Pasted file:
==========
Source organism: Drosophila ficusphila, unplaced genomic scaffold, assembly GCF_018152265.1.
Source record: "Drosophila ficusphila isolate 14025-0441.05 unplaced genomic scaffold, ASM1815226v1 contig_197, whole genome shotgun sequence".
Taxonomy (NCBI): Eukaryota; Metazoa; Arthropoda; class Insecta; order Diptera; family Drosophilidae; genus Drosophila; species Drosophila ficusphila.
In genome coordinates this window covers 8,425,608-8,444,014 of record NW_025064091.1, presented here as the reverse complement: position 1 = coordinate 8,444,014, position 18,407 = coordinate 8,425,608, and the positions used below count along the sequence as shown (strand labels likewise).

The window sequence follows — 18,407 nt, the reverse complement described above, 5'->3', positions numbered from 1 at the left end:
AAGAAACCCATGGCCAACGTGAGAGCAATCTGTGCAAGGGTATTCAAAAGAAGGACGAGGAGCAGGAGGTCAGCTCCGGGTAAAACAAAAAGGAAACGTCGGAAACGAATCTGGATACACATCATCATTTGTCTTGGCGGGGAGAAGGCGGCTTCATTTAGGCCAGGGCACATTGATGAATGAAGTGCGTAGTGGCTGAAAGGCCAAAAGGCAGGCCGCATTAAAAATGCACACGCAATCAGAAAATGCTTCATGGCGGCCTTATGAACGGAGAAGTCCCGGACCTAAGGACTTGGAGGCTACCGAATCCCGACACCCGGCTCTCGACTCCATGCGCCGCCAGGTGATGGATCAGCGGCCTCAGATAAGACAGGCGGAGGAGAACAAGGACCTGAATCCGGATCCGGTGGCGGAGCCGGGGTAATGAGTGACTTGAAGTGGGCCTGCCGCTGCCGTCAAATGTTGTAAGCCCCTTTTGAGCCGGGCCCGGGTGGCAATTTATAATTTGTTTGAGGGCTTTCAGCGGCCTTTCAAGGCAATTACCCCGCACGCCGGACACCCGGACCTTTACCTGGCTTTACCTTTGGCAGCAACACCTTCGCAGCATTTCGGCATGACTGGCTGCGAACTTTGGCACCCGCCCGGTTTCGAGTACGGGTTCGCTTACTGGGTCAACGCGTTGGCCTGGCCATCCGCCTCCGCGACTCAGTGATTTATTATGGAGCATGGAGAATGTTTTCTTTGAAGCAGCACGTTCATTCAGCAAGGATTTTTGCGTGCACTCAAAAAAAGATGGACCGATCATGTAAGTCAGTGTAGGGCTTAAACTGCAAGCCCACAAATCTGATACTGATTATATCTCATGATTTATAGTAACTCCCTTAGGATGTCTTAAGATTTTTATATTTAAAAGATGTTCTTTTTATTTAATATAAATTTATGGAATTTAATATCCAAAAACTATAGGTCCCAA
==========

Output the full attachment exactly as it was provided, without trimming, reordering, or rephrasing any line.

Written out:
Source organism: Drosophila ficusphila, unplaced genomic scaffold, assembly GCF_018152265.1.
Source record: "Drosophila ficusphila isolate 14025-0441.05 unplaced genomic scaffold, ASM1815226v1 contig_197, whole genome shotgun sequence".
Taxonomy (NCBI): Eukaryota; Metazoa; Arthropoda; class Insecta; order Diptera; family Drosophilidae; genus Drosophila; species Drosophila ficusphila.
In genome coordinates this window covers 8,425,608-8,444,014 of record NW_025064091.1, presented here as the reverse complement: position 1 = coordinate 8,444,014, position 18,407 = coordinate 8,425,608, and the positions used below count along the sequence as shown (strand labels likewise).

The window sequence follows — 18,407 nt, the reverse complement described above, 5'->3', positions numbered from 1 at the left end:
AAGAAACCCATGGCCAACGTGAGAGCAATCTGTGCAAGGGTATTCAAAAGAAGGACGAGGAGCAGGAGGTCAGCTCCGGGTAAAACAAAAAGGAAACGTCGGAAACGAATCTGGATACACATCATCATTTGTCTTGGCGGGGAGAAGGCGGCTTCATTTAGGCCAGGGCACATTGATGAATGAAGTGCGTAGTGGCTGAAAGGCCAAAAGGCAGGCCGCATTAAAAATGCACACGCAATCAGAAAATGCTTCATGGCGGCCTTATGAACGGAGAAGTCCCGGACCTAAGGACTTGGAGGCTACCGAATCCCGACACCCGGCTCTCGACTCCATGCGCCGCCAGGTGATGGATCAGCGGCCTCAGATAAGACAGGCGGAGGAGAACAAGGACCTGAATCCGGATCCGGTGGCGGAGCCGGGGTAATGAGTGACTTGAAGTGGGCCTGCCGCTGCCGTCAAATGTTGTAAGCCCCTTTTGAGCCGGGCCCGGGTGGCAATTTATAATTTGTTTGAGGGCTTTCAGCGGCCTTTCAAGGCAATTACCCCGCACGCCGGACACCCGGACCTTTACCTGGCTTTACCTTTGGCAGCAACACCTTCGCAGCATTTCGGCATGACTGGCTGCGAACTTTGGCACCCGCCCGGTTTCGAGTACGGGTTCGCTTACTGGGTCAACGCGTTGGCCTGGCCATCCGCCTCCGCGACTCAGTGATTTATTATGGAGCATGGAGAATGTTTTCTTTGAAGCAGCACGTTCATTCAGCAAGGATTTTTGCGTGCACTCAAAAAAAGATGGACCGATCATGTAAGTCAGTGTAGGGCTTAAACTGCAAGCCCACAAATCTGATACTGATTATATCTCATGATTTATAGTAACTCCCTTAGGATGTCTTAAGATTTTTATATTTAAAAGATGTTCTTTTTATTTAATATAAATTTATGGAATTTAATATCCAAAAACTATAGGTCCCAA